A mayoral forum that shed extensive light on numerous issues facing New Yorkers and the next mayoral administration once again came down to sparring over Anthony Weiner’s judgment and, well, you know.
“He’s a self-pleasuring freak,” Republican candidate George McDonald said during a round of questions concerning Day 1 priorities.
The Thursday forum, to which all major candidates for major and comptroller were invited, was sponsored by Concerned Citizens of Laurelton at the Linden Seventh-Day Adventist Church on 137th Avenue.
Democratic mayoral contenders Bill Thompson, Comptroller John Liu, Public Advocate Bill de Blasio and former Councilman Sal Albanese were on the dais, as were Independent candidate and former Bronx Borough President Adolfo Carrion Jr. and Green Party hopeful Tony Gronowicz, Democratic comptroller candidate Scott Stringer (D-Manhattan) and Republican comptroller candidate John Burnett.
Absentees included the Democratic mayoral frontrunner, Council Speaker Christine Quinn (D-Manhattan); Republican mayoral contenders Joseph Lhota and John Castimatidis; and Democratic comptroller candidate and former governor Eliot Spitzer.
The freewheeling discussion brought out the candidates’ differences — ranging from nuanced to polar opposite — on subjects such as stop and frisk, funding for education, middle class jobs and housing, and ways to foster small businesses.
Weiner, the Brooklyn native who served a large portion of Queens during his 14 years in Congress, continued with his campaign’s theme of wanting to be mayor of all five boroughs, not just Manhattan.
“When Mayor Bloomberg’s head hits his pillow at night, he sees the Manhattan skyline,” Weiner said. “I see Brooklyn, Queens ... I’m on your side.”
Former Councilman Albanese, speaking next, took a diplomatically worded swipe at both Weiner and what some critics have called his underwhelming record of accomplishment as a congressman.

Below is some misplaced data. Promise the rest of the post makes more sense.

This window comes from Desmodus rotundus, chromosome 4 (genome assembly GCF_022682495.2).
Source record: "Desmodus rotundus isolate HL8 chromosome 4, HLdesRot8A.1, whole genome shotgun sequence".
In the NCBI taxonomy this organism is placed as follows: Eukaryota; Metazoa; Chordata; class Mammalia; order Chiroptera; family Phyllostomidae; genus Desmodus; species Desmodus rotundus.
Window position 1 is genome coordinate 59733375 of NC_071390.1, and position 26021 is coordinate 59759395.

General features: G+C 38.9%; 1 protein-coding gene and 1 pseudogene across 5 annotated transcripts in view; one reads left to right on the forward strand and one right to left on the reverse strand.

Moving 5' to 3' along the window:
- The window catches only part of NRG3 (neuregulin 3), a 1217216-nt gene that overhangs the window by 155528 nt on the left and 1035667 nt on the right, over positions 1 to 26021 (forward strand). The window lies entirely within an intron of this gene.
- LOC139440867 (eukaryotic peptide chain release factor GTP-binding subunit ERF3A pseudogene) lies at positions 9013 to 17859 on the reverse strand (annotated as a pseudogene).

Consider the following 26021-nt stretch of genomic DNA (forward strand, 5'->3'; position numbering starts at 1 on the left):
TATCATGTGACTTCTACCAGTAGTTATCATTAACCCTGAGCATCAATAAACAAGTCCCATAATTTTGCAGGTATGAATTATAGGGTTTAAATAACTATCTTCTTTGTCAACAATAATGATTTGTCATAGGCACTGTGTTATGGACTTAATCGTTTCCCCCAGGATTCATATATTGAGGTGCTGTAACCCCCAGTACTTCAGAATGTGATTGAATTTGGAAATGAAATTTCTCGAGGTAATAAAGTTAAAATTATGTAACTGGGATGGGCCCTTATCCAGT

“You have to have good character; you need to have good judgment,” he said. “People need to know they can take your word ... Some people are interested in serving the public. Others are interested in serving themselves, and I think you’ve just heard from one.”
A bit later, Liu, who is trailing Weiner in the most recent Quinnipiac poll, spoke.
“When my head hits the pillow at night, I’ll be resting to help new Yorkers the next day,” he said. “Not taking pictures of myself.”
McDonald’s broadside came just before the mayoral debate gave way to Stringer, the current Manhattan borough president, and Burnett, who has worked in the financial sector for more than 20 years.
Stringer spoke of how the comptroller can use his influence to help effect changes, directly and indirectly, on city policy.
Burnett said he will keep the main function of the office to overseeing and growing the city’s pension funds, thus trying to keep city taxpayers off the hook.
Stringer elicited some oohs from the crowd with his only reference to Spitzer.
“It was nice to meet my Republican challenger tonight,” he said. “I wish I could have met my Democratic challenger too.”